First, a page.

Jeff Berger saw something a couple of years ago that he had never seen in the wild.
“It was a bobcat in the Worthington (Iowa) area,” said Berger, of Dubuque. “I hadn’t seen one before. I was in awe.”
An increasing number of bobcats in the area has prompted state wildlife officials to consider adding Delaware, Dubuque and Jones counties to Iowa’s legal harvest zone for the animals, which were once considered all but eradicated in the state.
“The bobcat population continues to grow and expand from the south up through Iowa,” said Vince Evelsizer, furbearer and wetland biologist with the Iowa Department of Natural Resources. “There were very few in our state, and they were protected for many years.”
Bobcats originally were native to Iowa, but they were mostly wiped out by human settlement and loss of woodsy habitat by the early 1900s. They were protected as an endangered species in the state by 1977.
“Then, we began to see some bobcats move back to Iowa in the late 1990s — primarily from the south,” Evelsizer said. “Their numbers continued to grow.”
About 5,000 to 8,000 bobcats now live in Iowa, according to recent wildlife surveys.
Brian Preston, Dubuque County Conservation Board executive director, said he believes as many as 200 bobcats reside locally.
“We’ve always had a remnant population. I can remember releasing some bobcats 30 years ago that had been incidentally trapped,” Preston said. “Then, (bobcat) immigration from the south really bolstered the population. We’re getting a lot of trail camera pictures (of bobcats), and this past fall, we had a lot of roadkills. Our rabbit population also has increased in recent years, and bobcats have responded to that.”
About twice the size of a common house cat, bobcats survive on a diet that is about 95% made up of rabbits, mice, voles and squirrels, according to DNR studies. They prefer to live on the edges of timber and grasslands, and the cats are often on the move due to the territorial nature of the males. Bobcats in Iowa are known to travel as far as 10 miles per week.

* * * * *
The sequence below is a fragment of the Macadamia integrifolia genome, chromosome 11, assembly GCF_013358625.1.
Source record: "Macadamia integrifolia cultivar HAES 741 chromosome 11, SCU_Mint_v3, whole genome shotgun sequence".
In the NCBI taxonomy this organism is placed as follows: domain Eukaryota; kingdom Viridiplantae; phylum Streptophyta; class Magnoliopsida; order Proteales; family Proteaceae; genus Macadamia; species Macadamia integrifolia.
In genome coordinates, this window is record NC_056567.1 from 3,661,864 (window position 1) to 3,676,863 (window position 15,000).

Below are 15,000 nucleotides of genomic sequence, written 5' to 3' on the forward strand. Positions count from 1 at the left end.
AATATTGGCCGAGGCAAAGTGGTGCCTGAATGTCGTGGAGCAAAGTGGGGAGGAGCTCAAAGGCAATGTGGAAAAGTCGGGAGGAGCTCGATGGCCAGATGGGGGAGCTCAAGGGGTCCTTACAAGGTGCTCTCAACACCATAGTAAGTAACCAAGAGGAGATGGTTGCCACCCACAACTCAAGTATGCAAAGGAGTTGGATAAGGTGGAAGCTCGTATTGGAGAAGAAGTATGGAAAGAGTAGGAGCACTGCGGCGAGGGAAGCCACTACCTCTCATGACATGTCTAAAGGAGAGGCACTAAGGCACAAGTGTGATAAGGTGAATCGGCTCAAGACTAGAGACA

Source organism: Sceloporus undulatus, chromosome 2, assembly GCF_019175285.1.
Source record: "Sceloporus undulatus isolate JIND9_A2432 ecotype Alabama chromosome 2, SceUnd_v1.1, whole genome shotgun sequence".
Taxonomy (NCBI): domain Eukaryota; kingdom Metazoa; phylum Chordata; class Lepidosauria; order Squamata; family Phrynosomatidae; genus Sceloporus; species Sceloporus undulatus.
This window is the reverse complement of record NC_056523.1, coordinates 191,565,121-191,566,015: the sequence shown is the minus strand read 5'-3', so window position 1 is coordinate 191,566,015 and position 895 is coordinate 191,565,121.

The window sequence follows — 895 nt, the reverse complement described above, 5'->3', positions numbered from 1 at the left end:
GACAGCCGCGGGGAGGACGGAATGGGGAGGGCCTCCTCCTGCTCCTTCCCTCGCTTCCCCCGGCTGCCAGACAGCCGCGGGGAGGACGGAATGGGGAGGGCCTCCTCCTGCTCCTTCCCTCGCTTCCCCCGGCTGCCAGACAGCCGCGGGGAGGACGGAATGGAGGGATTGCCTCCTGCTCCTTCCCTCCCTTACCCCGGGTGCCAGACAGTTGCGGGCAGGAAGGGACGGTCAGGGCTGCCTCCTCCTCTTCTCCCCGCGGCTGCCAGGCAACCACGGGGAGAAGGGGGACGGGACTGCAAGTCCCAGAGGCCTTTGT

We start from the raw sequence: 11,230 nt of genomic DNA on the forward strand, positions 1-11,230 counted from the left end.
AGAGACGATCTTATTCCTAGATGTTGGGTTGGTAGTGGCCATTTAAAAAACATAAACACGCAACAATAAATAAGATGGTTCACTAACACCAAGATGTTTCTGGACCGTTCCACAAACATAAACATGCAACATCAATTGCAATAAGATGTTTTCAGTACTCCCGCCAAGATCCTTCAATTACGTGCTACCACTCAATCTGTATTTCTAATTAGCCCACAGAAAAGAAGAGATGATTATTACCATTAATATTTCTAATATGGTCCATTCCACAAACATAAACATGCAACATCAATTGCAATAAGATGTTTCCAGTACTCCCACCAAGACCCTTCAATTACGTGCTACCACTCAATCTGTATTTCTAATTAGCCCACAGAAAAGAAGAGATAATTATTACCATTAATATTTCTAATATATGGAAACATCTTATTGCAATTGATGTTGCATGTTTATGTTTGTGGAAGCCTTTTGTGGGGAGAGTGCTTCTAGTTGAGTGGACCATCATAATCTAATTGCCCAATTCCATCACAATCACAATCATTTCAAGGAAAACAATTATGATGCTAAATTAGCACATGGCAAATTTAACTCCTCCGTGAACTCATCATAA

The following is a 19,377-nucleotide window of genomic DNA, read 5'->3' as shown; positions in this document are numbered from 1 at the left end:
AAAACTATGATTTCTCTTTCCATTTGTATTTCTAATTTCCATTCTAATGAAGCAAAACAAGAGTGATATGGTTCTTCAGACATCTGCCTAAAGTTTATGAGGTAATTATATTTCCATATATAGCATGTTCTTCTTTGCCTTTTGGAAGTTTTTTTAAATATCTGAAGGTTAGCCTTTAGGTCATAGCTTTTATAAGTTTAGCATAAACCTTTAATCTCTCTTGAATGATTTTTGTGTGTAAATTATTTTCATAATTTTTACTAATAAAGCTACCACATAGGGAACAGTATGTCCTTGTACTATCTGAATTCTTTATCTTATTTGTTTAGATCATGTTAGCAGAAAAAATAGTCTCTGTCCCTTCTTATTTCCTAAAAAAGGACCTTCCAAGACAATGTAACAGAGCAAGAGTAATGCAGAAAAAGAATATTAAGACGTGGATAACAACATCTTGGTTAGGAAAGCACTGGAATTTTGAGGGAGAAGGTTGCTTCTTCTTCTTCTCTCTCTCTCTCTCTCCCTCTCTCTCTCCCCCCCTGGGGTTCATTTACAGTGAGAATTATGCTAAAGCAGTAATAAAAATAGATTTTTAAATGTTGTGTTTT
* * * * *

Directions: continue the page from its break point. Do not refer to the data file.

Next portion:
As the bobcat population grew, state wildlife officials launched a limited bobcat harvesting season in 2007, primarily in Iowa’s southern counties. Counties were added to the zone as the bobcat population expanded into new areas.
Jackson County has been included in the bobcat harvest zone since the 2018-19 season.
“With all of the timber you have up there, you have good habitat for bobcats,” said Craig Sweet, president of Iowa Trappers Association. “There must be quite a few cats in that area.”
Northwest Illinois and southwest Wisconsin also have sizable bobcat populations and state-regulated harvests.
Illinois hunters and trappers take about 300 bobcats per season, according to state data. Two bobcats were harvested by hunters or trappers in Jo Daviess County during the four-month season that ended Feb. 15, and nine were taken the season before.
In Wisconsin, preliminary data from the 2020-21 season shows 16 bobcats taken in Grant County, 15 in Iowa County, eight in Crawford County and one in Lafayette County, according to the state’s natural resources department.
The proposed rule in Iowa would allow a hunter or trapper to take one bobcat in Delaware, Dubuque and Jones counties during the season, which begins on the Saturday of the first full weekend in November and concludes Jan. 31.
“I think it would be a great control method, to keep them in check so they don’t get any disease,” said Berger, who has been trapping for about 40 years.
Preston said a well-regulated, limited harvest would have little impact on Dubuque County’s growing population
“We’re already seeing mortality, through incidental trapping and roadkill,” he said. “(Bobcats) should be managed so that we have them well into the future.”